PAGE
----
Sierra Leone’s illicit diamonds: the challenges and the way forward

Type Journal Article - GeoJournal
Title Sierra Leone’s illicit diamonds: the challenges and the way forward
Volume 76
Issue 3
Publication (Day/Month/Year) 2011
Page numbers 191-212
Although the Kimberley Process Certifi-
cate Scheme has considerably reduced the flow of
conflict diamonds from 4% to less than 1%, other
forms of illicit diamonds are estimated at 20% of
global production. While scholars and policy makers
have given considerable attention to illicit mining and
smuggling (with some success), illicit exploitation
still hinders revenue generation that is needed for
economic growth and development in Sub-Saharan
African (SSA) countries heavily reliant on alluvial
minerals. Based on surveys of 240 households in four
diamondiferous chiefdoms in Kono District in Sierra
Leone, key informant interviews, focus groups and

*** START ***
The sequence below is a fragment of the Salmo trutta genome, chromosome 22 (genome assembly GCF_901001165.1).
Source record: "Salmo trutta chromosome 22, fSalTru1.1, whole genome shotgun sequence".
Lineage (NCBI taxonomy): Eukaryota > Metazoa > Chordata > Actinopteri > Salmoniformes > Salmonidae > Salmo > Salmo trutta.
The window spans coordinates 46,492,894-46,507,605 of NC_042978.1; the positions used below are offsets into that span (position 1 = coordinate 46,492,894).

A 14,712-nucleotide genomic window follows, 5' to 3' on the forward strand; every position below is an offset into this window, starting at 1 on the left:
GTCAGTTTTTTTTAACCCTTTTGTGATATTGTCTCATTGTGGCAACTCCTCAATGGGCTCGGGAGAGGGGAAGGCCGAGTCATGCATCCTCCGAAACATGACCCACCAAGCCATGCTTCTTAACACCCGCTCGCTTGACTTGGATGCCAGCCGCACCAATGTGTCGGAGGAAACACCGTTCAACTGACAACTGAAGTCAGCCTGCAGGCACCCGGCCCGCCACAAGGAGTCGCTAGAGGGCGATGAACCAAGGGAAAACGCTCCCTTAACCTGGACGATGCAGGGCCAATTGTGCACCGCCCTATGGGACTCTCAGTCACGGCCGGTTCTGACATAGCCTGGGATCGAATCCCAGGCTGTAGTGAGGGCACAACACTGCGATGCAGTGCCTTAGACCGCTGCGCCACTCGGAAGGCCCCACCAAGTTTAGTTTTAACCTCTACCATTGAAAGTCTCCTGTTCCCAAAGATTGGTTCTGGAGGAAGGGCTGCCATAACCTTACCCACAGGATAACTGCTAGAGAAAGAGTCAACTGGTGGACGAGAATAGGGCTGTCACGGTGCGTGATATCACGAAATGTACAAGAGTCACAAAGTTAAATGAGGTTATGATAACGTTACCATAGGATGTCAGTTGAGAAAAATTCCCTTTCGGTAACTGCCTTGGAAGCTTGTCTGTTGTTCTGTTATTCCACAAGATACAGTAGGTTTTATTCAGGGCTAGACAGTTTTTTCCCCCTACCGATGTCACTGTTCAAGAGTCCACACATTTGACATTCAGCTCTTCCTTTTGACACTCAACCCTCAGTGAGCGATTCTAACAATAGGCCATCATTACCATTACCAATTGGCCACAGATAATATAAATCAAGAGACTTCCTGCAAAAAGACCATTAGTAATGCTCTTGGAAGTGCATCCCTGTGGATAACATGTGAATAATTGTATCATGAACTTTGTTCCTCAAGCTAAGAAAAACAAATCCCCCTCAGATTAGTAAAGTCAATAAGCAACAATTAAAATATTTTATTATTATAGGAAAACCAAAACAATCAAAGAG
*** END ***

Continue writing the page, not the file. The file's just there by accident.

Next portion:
secondary data, and drawing from the actor-oriented
approach and Le Billon (Fuelling war: natural
resources and armed conflict. London, International
Institute for Strategic Studies, 2005) conceptualization
of the political geography of the resource, this
paper examines the problem of illicit diamond
exploitation in post-conflict Sierra Leone. It investigates:
(1) the causes of illicit diamond mining and
smuggling; (2) the spatial and temporal aspects of
illicit mining and smuggling, and (3) possible solutions
to illicit diamond exploitation. The paper argues
that the ineffectiveness of national mining laws/
policies has created conditions that are exploited by
local and international actors in the diamond industry.
This is further exacerbated by the political geography
of the resource. Study findings reveal that while
better mining regulation could reduce illicit exploitation,
bringing buyers closers to miners and offering
them better prices for rough diamonds will minimize
smuggling and thus increase government’s mineral
revenue base.

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